603. Interactive Panelist
Session: Interactive Session: Thorny Issues in Infection Control
Friday, October 4, 2013: 9:10 AM
Room: The Moscone Center: Esplanade Ballroom 301-310
Susan Coffin, MD, MPH, Infectious Diseases, The Children's Hospital of Philadelphia, Philadelphia, PA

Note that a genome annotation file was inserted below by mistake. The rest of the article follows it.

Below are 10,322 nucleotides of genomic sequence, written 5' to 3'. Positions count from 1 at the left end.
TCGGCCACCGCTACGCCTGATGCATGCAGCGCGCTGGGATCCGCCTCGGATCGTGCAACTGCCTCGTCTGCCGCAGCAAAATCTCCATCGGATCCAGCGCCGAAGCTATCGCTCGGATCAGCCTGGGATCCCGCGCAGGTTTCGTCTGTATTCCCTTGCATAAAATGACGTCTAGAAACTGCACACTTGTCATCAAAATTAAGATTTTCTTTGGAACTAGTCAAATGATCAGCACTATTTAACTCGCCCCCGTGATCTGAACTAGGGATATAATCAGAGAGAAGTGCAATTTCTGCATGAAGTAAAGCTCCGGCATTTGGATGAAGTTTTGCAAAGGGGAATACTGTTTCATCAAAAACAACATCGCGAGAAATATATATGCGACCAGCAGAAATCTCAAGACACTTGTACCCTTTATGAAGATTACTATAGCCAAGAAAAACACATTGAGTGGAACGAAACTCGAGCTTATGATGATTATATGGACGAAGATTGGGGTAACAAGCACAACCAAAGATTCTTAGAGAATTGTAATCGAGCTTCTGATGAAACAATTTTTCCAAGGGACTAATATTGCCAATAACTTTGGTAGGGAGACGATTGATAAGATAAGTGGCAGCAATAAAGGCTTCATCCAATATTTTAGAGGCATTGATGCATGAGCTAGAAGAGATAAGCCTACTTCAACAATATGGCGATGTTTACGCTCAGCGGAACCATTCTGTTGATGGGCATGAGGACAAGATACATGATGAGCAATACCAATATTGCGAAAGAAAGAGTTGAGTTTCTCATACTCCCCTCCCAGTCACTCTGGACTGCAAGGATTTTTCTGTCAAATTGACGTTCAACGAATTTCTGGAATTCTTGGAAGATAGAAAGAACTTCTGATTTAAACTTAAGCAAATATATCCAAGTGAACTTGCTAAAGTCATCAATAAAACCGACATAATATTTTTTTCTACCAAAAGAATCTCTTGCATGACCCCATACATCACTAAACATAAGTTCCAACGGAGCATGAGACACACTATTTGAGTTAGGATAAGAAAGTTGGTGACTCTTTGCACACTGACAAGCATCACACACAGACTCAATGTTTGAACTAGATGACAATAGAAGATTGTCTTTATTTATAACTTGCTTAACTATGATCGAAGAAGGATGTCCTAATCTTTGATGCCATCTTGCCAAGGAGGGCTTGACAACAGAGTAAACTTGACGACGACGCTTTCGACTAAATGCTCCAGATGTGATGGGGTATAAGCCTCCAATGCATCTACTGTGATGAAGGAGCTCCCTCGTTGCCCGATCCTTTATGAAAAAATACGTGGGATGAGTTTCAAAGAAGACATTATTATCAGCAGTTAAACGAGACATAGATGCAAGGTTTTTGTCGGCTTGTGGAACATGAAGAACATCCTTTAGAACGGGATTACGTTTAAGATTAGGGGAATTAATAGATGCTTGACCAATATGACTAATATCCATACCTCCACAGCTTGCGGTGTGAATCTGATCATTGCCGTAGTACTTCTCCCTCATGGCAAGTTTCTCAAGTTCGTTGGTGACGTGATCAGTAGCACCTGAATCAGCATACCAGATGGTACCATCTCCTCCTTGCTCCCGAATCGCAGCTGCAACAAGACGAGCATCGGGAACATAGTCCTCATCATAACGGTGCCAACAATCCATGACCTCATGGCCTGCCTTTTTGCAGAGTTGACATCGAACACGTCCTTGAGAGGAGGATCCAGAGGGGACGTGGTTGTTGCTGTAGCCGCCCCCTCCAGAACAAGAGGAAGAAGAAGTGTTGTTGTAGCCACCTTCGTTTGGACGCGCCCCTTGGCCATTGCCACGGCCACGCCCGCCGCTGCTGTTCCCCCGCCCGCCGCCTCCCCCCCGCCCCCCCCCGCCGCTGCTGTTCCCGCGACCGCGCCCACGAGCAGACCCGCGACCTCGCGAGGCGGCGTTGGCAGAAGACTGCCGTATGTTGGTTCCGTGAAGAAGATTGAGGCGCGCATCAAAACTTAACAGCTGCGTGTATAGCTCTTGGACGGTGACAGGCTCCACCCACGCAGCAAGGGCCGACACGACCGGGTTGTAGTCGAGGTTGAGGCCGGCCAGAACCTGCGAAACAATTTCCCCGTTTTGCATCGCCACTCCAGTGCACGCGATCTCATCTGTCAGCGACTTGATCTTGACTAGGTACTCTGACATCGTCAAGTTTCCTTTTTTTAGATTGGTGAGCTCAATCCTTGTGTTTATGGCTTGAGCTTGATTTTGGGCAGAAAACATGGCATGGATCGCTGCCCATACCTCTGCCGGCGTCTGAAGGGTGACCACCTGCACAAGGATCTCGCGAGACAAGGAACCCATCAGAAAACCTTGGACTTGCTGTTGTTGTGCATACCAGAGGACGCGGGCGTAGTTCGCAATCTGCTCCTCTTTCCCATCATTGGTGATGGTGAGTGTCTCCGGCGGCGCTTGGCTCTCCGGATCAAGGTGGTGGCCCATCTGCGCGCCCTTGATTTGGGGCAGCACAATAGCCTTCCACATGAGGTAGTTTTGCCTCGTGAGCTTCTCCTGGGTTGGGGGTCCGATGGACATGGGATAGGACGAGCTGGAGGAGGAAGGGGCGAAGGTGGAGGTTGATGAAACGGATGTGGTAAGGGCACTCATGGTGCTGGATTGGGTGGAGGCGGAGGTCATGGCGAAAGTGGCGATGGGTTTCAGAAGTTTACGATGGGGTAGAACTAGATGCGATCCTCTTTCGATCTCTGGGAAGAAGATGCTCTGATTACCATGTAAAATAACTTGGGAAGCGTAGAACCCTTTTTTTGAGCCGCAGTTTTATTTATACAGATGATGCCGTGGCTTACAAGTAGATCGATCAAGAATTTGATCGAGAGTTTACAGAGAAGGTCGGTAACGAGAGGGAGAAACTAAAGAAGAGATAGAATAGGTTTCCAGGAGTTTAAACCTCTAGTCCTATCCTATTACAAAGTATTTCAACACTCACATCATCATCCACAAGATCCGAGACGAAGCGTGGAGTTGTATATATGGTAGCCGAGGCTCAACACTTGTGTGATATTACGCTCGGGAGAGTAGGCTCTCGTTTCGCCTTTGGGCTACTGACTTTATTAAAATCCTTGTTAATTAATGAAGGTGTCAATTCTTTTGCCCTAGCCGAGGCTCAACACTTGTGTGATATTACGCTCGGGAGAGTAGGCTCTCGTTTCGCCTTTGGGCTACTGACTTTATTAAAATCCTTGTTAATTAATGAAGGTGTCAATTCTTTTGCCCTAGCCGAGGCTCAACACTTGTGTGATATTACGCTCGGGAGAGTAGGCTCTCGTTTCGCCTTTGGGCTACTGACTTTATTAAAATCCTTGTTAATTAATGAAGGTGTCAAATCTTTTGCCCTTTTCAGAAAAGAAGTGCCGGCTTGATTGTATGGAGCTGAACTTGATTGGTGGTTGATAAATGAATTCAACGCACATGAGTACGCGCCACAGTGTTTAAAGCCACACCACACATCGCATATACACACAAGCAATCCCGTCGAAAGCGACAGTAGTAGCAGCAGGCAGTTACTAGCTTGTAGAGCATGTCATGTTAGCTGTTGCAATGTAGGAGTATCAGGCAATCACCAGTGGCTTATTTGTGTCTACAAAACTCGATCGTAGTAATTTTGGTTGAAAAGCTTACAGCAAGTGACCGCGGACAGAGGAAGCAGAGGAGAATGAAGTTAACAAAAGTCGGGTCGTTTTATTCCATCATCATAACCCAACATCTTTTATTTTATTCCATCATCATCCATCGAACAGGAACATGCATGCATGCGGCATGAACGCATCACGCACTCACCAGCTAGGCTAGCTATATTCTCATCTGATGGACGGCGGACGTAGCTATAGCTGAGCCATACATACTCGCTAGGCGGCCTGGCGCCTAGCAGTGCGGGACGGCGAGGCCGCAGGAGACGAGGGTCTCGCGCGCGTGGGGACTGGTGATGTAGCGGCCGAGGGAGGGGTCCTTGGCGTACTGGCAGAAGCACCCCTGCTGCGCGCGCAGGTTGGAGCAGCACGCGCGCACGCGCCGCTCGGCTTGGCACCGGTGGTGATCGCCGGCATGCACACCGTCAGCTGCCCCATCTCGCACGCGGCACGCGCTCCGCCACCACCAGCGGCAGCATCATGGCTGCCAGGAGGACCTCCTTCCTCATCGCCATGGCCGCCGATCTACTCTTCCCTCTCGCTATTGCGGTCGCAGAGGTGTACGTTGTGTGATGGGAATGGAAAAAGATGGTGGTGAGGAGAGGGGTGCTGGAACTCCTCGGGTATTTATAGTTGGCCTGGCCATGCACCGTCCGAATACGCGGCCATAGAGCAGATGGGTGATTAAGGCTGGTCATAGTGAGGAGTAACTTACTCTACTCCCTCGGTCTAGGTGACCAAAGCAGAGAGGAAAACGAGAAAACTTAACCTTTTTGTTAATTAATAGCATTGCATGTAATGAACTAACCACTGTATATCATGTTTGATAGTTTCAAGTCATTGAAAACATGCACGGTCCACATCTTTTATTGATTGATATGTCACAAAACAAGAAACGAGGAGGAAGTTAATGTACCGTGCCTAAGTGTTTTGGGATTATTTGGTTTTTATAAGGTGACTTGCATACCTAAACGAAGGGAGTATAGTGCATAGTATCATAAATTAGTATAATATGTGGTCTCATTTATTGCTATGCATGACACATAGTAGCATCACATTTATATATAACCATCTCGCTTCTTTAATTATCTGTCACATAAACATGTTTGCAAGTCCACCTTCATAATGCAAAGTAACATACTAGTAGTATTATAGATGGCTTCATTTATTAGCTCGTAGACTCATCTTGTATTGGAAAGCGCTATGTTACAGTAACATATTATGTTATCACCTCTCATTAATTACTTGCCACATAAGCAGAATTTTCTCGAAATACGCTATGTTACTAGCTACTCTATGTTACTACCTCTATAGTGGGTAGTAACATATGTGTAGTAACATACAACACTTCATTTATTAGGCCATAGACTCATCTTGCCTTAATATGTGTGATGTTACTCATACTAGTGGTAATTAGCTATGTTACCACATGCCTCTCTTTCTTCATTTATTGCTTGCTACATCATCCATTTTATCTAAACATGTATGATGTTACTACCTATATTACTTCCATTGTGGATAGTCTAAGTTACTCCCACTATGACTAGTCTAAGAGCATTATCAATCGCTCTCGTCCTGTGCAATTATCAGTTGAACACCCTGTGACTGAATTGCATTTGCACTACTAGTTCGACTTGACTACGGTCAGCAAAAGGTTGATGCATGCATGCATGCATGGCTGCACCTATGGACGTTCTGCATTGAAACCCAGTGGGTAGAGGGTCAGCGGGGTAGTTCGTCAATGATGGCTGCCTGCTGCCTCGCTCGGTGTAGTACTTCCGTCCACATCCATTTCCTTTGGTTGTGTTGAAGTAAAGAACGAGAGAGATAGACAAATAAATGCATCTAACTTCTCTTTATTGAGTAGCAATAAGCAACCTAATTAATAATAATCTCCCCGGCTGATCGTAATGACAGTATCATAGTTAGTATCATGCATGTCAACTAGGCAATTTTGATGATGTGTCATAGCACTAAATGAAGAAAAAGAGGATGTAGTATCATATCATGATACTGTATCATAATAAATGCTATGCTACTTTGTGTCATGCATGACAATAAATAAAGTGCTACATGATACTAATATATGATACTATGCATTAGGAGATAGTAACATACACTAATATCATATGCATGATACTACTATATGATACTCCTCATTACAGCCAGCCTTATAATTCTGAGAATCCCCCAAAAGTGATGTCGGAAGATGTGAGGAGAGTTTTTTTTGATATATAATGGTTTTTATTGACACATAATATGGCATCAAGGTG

Susan E. Coffin, M.D., M.P.H. is an Associate Professor of Pediatrics in the Division of Infectious Diseases at the University of Pennsylvania School of Medicine and an attending physician at the Children’s Hospital of Philadelphia (CHOP) where she has been the Hospital Epidemiologist and Medical Director of the Department of Infection Prevention and Control for 10 years. Dr. Coffin is an Associate Scholar at the Center for Clinical Epidemiology and Biostatistics at the University of Pennsylvania and a Physician Scientist at the Vaccine Education Center at CHOP. She is board certified in Pediatrics and Infectious Diseases and holds a Masters Degree in Public Health from the Johns Hopkins School of Hygiene and Public Health. Dr. Coffin holds leadership roles in a number of national working groups that focus upon hospital epidemiology including, U.S. News and World Reports “Best Children’s Hospitals Report” (lead of Infection Control Working Group), Infection Prevention Forum of the Children’s Healthcare Association (CHCA), and Infection Prevention and Infectious Diseases Advisory Group for National Association of Children’s Hospitals, (NACHRI). Dr. Coffin has served as an advisor to the Centers for Disease Control & Prevention and the Center for Medicare & Medicaid Services on defining healthcare-associated infections in children. Additionally, Dr. Coffin is a member of the Governor’s Health Advisory Board and the Healthcare-associated Infections Working Group for the State of Pennsylvania. Dr. Coffin has served as an international consultant and trainer for infection prevention and control programs in various developing countries, including Egypt, Ghana, Botswana, and Vietnam. Dr. Coffin’s research focuses on the epidemiology and prevention of healthcare-associated infections and the burden of influenza among children.



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